Data-driven approaches are essential to assessing COVID-19 risk

June 3rd, 2020 / By Megan Carr

As we all face the reality of day-to-day life during a pandemic, I consider myself in the lucky category. My husband and I may struggle as we manage two full-time jobs and educate four young boys at home through distance learning, but we are all healthy and safe. Cabin fever has set in, however, and my husband wants to get back to the work travel involved in running his small business. How we manage work and the safety of our family involves long discussions, a few grumpy words (by overcautious me) and even a few tears (again, me). 

I can’t help it. Truth is, I’m anxious for normalcy, but I’m also scared. While I’m concerned for my husband and kids, I’m really scared when it comes to my parents. They live in St. Paul, far from me as I currently live in Washington D.C.  Now in their 80s, my parents have health issues and are right in the sweet spot for vulnerability to this awful virus. They still venture out to the store despite my pleas and my Amazon deliveries to their house. Neighbors, friends, and family stop by with essentials, for which I’m grateful. I just hope my mom, a wonderful, caring person who LOVES to hug, doesn’t hug them for their efforts.

So it was with interest that I read a recent editorial in my hometown newspaper, the Star Tribune, “Minnesotans need to understand and act on COVID-19 risks.”  I strongly agree with its recommendations. Written by the newspaper’s editorial board, it calls for better research into the underlying conditions that contributed to the COVID-19 infections and fatalities recorded to date across Minnesota. Without more information, the editorial states, it may seem that only those who are elderly or acutely ill are vulnerable. The reality is that many people with common, treatable chronic conditions, such as hypertension, appear to be at higher risk for becoming seriously ill or dying after becoming infected. As states begin the process of reopening, it is critically important that we understand individual susceptibilities. The editorial board calls for this information gap to be filled, noting that “Data-driven tools under development may soon help doctors more precisely calculate individuals’ risk of a poor outcome after contracting COVID-19.”

My work involves supporting government regulatory efforts around health program risk adjustment and provider and program quality performance. I know firsthand that the research advocated by the Star Tribune is already underway across a number of states. A clinically based patient risk stratification approach can go deeper than just analyzing the basics of age and a person’s general medical conditions. It can look in a more detailed way at a patient’s comorbidities and health status. This in-depth analysis can help identify patients that may have chronic conditions, placing them at higher risk, or it can pinpoint those who should shelter in place longer than others. Data could also aid with prioritizing future vaccinations to ensure the most vulnerable are protected first.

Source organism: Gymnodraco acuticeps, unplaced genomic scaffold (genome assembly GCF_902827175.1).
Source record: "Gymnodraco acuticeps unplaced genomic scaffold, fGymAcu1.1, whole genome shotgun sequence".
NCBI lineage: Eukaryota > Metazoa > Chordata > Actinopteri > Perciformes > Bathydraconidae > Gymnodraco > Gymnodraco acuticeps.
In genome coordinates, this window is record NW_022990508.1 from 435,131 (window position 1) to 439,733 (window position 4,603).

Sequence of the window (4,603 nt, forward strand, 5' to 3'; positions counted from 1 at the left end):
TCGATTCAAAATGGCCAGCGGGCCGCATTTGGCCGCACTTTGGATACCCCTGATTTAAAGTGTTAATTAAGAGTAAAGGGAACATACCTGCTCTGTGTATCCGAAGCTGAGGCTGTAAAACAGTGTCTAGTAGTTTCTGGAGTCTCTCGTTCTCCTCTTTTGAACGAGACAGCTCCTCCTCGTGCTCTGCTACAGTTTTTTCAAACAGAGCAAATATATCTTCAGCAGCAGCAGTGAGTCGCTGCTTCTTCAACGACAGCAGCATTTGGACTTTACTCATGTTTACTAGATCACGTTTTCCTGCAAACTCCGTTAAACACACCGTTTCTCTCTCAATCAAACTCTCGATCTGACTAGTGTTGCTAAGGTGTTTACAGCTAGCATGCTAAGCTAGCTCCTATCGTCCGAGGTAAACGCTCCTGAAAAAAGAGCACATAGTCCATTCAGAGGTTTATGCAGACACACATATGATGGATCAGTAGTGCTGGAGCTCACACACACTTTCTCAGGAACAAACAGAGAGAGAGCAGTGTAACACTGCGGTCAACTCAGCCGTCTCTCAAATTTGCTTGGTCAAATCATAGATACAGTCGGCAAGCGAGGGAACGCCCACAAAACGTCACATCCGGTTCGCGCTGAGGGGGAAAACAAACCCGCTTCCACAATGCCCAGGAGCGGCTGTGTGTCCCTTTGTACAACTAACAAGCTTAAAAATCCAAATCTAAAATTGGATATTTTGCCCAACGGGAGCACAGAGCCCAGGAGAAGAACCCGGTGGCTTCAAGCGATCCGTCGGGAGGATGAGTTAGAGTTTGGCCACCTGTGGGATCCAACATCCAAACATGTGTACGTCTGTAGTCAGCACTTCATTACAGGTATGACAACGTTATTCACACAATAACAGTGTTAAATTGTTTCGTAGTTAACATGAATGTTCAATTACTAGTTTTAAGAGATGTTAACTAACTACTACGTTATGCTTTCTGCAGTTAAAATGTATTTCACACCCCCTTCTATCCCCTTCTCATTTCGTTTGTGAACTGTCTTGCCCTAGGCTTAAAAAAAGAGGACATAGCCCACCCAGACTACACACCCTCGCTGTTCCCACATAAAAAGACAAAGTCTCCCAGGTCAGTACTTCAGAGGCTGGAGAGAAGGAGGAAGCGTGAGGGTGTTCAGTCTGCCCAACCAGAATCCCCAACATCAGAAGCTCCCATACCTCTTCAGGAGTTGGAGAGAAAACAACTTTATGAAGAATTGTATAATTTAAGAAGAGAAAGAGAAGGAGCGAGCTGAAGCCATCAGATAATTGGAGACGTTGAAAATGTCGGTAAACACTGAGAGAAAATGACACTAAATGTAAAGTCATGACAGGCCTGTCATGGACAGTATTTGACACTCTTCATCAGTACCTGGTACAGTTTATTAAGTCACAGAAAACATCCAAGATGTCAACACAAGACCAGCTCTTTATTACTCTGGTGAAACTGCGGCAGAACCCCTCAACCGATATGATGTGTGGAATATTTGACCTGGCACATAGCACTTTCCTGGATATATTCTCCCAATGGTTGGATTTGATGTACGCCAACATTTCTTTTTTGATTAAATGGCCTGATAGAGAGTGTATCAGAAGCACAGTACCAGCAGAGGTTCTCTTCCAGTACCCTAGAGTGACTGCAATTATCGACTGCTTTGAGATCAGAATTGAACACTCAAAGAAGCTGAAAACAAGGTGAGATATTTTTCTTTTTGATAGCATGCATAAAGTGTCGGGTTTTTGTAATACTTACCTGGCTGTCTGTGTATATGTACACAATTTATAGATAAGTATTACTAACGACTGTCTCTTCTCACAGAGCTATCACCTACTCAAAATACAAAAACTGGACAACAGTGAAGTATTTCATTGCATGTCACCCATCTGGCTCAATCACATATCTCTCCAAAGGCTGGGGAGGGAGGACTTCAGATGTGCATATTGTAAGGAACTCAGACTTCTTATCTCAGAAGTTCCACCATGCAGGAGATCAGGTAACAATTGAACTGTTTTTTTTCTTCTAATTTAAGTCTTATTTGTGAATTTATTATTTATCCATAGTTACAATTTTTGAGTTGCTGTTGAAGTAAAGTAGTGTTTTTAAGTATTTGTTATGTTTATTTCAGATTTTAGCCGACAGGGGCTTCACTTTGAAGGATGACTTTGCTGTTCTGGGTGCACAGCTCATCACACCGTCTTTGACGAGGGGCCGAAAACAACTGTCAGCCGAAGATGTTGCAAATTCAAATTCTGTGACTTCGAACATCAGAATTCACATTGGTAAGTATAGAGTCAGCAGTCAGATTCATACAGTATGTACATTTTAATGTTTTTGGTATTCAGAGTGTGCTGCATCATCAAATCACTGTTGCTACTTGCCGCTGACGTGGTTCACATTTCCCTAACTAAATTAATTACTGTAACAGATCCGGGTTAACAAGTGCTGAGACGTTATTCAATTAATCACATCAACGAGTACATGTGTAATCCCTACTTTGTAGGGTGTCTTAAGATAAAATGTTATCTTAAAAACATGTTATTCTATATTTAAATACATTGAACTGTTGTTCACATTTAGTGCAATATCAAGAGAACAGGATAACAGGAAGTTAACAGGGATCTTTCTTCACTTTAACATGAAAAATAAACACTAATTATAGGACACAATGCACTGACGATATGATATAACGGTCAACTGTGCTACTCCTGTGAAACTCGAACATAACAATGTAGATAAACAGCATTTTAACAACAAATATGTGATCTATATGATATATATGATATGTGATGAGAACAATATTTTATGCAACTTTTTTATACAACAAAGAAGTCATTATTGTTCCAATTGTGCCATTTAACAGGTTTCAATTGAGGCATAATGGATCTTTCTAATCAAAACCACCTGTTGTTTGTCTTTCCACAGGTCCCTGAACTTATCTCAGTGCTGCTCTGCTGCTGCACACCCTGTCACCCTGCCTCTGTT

My colleague, Dr. Gordon Moore, recently blogged about international efforts to apply risk stratification to the challenges of COVID-19. For example, the Ministry of Universal Health and Public Health of the Valencian Community of Spain is stratifying their patient population for targeted distribution of personal protective equipment. Using the 3M Clinical Risk Grouping (CRG) methodology, the Region of Valencia will be identifying the most vulnerable members of the population, who, if infected, would be at the highest risk of hospitalization, admission to ICU or in need for mechanical respirator.

We are anxious for the world to start returning to some sort of normal. We are hopeful when we hear the numbers of infections and mortalities are going down, and that states will reopen at an appropriate pace.  We know our state government leaders are facing complex challenges; they worry and care deeply about their people and state economies.  I know in my heart they are all trying to do what they think is best, and I appreciate their efforts and difficult decisions. My hope is that more direction for those at greater risk of experiencing serious illness from the virus can be provided.

The need to get back out there is real, both for our mental health and for our economy. Data-driven approaches are critically important because they allow us to plan for the future with a little more clarity around how to establish a new normal while keeping people safe and healthy. Those most vulnerable to the virus need better guidance on when it makes sense to venture out. Data and science can help us move forward as safely as possible so that one day again my mom (and all of us) can get back to sharing those hugs.   

Megan Carr, head of the Regulatory and Government Affairs team at 3M Health Information Systems.

Click here to visit the 3M HIS COVID-19 resource page.


During a pandemic, healthcare information is gathered, studied, and published rapidly by scientists, epidemiologists and public health experts without the usual processes of review. Our understanding is rapidly evolving and what we understand today will change over time. Definitive studies will be published long after the fact. 3M Inside Angle bloggers share thoughts and expertise based on currently available information.